He’s finished as the WR77 (2018) in half-PPR PPG, the WR92 (2019), WR63 (2020), and WR68 (2021). Unless you’re in a best ball league, MVS should be completely off your radar. While he may be a very good blocker and someone defenses need to pay attention to down the field, his game is not at all conducive to fantasy scoring.

Mecole Hardman (Underdog ADP: 122.6, WR56)

If there was any hope that Mecole Hardman might yet be a thing following the Tyreek Hill trade, the team’s subsequent moves should have shattered any hope of that. They not only signed Smith-Schuster and MVS, but they drafted Moore, as well. They didn’t just double-down on the position, they brought in three new faces, which should tell fantasy managers pretty much everything they need to know about how Andy Reid and the Chiefs feel about Hardman.

One of the interesting things to note with Hardman is the discrepancy between his target share and his target rate. As a rookie, he earned a 7.3% target share compared to his 16.5% target rate. In 2020, the difference was 10.2% (target share) vs 19.1% (target rate). You saw a similar trend last season when he earned just a 13.1% target share but had a 21.0% target rate. What does that tell us?

It appears Reid has a very specific role for Hardman. Reid will generate certain plays for him, which is why his target rate has been almost double what his target share has been his entire career. He’s never earned his targets through three seasons and there’s very little reason to expect that change now with the increased competition. However, Reid may continue to scheme touches for him as he can be an exciting player in space. That said, 3-4 generated touches per game are not going to make him fantasy relevant and it should keep him far off of your fantasy radar. At Hardman’s ADP, there are much more exciting players who have more upside, such as Kenny Golladay, DeVante Parker, Jakobi Meyers, Christian Watson, Jahan Dotson, Jarvis Landry, George Pickens, and Romeo Doubs. The list really does go on and on.

Who Should You Draft?

Fantasy managers should be focused on drafting JuJu Smith-Schuster or Skyy Moore. Valdes-Scantling and Hardman are two guys they should absolutely be ignoring this year. At this stage of their careers, they are who they are and the increased target competition won't allow them to pay off at their given price tag. If that wasn't enough, it's hard to imagine either playing offering fantasy managers any sort of upside.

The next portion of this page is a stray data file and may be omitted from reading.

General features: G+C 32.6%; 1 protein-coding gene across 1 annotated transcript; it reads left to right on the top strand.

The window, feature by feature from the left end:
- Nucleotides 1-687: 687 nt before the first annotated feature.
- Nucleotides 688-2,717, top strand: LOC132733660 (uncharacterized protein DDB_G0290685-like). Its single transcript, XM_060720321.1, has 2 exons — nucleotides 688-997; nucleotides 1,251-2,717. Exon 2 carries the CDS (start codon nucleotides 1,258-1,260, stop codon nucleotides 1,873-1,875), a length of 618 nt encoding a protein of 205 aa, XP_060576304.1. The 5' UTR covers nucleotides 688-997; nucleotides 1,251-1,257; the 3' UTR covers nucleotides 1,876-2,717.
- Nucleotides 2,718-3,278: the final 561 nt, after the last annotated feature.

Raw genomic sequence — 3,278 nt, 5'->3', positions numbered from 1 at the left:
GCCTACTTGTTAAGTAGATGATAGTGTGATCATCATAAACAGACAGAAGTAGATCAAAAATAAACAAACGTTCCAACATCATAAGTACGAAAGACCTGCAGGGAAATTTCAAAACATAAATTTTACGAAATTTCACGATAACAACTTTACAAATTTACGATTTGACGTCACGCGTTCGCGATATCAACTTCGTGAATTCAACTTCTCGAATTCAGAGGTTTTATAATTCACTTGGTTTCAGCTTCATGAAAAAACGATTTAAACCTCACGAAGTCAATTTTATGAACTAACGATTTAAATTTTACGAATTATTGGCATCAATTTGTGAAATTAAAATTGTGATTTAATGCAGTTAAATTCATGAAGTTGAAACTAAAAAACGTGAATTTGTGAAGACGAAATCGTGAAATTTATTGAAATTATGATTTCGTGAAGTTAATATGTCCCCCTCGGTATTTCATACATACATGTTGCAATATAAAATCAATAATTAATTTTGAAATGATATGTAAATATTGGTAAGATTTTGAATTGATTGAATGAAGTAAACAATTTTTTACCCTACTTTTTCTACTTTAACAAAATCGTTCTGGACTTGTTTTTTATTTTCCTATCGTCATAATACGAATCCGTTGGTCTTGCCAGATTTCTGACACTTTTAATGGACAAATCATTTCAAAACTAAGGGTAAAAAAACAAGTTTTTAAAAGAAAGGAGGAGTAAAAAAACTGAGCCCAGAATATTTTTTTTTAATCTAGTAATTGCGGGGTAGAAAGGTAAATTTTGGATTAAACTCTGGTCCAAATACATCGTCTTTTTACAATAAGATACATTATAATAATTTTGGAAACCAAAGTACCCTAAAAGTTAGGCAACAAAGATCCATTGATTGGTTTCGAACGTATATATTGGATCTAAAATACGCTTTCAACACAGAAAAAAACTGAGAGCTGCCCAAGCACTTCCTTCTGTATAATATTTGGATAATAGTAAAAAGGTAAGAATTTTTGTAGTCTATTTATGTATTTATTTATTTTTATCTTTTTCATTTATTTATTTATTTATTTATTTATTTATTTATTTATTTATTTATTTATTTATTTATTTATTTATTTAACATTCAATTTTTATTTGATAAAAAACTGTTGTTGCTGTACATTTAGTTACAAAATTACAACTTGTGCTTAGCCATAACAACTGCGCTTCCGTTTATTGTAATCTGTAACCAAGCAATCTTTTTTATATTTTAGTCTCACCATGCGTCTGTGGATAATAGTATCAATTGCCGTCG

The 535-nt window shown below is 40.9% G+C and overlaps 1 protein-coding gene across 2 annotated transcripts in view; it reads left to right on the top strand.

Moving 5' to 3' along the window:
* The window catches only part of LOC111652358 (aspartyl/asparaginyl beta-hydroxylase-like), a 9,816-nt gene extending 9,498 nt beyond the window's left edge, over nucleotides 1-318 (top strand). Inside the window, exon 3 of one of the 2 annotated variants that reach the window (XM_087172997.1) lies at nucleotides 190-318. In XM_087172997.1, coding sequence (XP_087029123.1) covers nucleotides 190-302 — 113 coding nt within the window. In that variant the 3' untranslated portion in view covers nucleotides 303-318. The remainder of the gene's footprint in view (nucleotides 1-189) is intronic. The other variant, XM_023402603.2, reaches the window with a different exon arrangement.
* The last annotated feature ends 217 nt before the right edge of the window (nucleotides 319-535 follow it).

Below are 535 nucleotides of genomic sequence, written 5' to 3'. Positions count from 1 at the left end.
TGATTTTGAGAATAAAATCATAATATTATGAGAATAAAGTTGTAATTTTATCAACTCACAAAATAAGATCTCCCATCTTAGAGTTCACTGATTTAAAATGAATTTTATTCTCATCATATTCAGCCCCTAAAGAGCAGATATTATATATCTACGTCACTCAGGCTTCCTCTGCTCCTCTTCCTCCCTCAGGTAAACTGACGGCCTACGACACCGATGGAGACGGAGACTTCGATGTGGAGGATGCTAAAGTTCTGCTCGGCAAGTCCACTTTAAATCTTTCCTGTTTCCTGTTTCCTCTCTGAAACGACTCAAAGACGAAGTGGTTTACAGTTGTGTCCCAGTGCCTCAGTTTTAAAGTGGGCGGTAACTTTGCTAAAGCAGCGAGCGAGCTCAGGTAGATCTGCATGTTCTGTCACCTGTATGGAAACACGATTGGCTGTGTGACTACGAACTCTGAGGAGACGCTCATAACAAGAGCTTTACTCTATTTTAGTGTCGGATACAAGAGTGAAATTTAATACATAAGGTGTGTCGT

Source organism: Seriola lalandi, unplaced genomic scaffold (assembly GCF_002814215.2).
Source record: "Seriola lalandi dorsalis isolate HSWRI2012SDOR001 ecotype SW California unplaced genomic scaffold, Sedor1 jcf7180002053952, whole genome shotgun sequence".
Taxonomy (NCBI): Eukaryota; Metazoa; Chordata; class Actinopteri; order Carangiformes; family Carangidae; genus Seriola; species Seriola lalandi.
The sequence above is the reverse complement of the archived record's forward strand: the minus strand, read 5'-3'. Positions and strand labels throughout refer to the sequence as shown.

Smith-Schuster is appropriately priced, although with his recent training camp performance his ADP has been steadily rising and that's something to pay attention to. He has top 20 upside in Kansas City, but has his ADP climbs, his draft cost and his reasonable ceiling are starting to get fairly close together. Moore definitely offers the most upside at his current price tag, although it may take him a little to accumulate himself to the pro game.

MVS, because of intangibles, is going to stay on the field. Smith-Schuster also looks locked as a starter. This could leave Moore playing on only 11-personnel sets and it's possible he shares some of those slots early with Hardman, which will limit his routes run and ultimately, how many targets he earns. He'll need to fully separate himself from Hardman to earn regular playing time and a chance at a fantasy-relevant target share. However, when the Chiefs run two receiver sets, Moore will likely head to the sidelines.

Smith-Schuster and Moore are the only two receivers in Kansas City fantasy managers are prioritizing this offseason. Moore offers a cheaper price to get a piece of the Chiefs' offense, while Smith-Schuster offers more guaranteed value, but at a higher price tag.